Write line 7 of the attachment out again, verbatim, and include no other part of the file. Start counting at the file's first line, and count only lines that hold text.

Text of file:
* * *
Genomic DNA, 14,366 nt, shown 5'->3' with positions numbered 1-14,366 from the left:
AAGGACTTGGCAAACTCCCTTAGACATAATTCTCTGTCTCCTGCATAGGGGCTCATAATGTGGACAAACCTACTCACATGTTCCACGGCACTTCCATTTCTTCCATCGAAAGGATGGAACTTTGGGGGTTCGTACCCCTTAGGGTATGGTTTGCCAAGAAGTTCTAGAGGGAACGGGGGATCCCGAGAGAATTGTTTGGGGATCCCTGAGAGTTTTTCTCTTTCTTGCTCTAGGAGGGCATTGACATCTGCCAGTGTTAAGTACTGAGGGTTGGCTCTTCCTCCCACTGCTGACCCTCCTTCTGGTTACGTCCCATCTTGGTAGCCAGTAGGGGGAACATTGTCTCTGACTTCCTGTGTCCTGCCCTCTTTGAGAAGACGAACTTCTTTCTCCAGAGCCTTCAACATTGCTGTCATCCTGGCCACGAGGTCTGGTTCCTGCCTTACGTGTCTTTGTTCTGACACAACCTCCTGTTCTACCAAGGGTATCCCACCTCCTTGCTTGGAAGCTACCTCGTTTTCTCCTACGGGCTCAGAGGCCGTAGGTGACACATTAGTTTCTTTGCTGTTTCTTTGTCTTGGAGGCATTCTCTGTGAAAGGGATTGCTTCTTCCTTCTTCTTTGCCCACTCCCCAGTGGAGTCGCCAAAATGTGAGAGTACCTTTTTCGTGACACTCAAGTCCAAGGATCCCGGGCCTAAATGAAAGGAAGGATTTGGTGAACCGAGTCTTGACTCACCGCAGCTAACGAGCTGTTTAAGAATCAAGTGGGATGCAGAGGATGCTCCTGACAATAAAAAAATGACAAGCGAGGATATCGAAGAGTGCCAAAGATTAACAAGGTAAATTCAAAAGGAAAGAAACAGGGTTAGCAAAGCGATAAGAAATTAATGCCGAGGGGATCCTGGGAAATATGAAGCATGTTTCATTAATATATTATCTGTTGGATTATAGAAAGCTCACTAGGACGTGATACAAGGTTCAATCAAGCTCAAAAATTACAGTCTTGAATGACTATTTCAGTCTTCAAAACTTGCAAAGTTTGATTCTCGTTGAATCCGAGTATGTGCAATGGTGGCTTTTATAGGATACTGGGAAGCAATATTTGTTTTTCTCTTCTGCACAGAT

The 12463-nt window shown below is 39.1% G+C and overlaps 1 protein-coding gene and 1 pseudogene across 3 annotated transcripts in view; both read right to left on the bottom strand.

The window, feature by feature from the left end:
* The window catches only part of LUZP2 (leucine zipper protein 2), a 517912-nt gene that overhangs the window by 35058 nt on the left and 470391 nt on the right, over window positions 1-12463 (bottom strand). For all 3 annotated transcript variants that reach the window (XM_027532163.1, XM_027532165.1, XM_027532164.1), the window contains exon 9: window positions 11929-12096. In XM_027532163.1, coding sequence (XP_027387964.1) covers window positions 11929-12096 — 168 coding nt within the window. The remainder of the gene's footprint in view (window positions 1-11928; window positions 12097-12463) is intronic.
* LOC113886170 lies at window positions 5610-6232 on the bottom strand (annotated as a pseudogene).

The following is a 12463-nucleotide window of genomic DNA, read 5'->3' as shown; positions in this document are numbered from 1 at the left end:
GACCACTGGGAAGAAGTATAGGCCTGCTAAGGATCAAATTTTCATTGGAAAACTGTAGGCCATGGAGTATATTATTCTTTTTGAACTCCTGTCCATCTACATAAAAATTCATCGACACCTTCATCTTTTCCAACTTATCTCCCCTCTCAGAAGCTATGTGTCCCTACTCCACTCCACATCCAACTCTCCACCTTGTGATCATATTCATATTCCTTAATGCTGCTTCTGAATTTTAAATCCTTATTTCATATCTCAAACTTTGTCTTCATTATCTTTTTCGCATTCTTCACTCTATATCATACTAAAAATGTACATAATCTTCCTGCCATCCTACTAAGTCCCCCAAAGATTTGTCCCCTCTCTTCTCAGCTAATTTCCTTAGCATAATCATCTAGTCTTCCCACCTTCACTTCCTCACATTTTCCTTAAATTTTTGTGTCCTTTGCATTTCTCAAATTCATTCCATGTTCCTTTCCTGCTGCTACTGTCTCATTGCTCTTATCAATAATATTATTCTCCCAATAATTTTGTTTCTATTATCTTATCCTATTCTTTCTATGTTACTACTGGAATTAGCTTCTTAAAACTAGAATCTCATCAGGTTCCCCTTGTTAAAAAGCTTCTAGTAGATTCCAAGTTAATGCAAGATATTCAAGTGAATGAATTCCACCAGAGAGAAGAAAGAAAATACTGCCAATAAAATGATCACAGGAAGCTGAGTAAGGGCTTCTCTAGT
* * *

The following is a 12463-nucleotide window of genomic DNA, read 5'->3' as shown; positions in this document are numbered from 1 at the left end: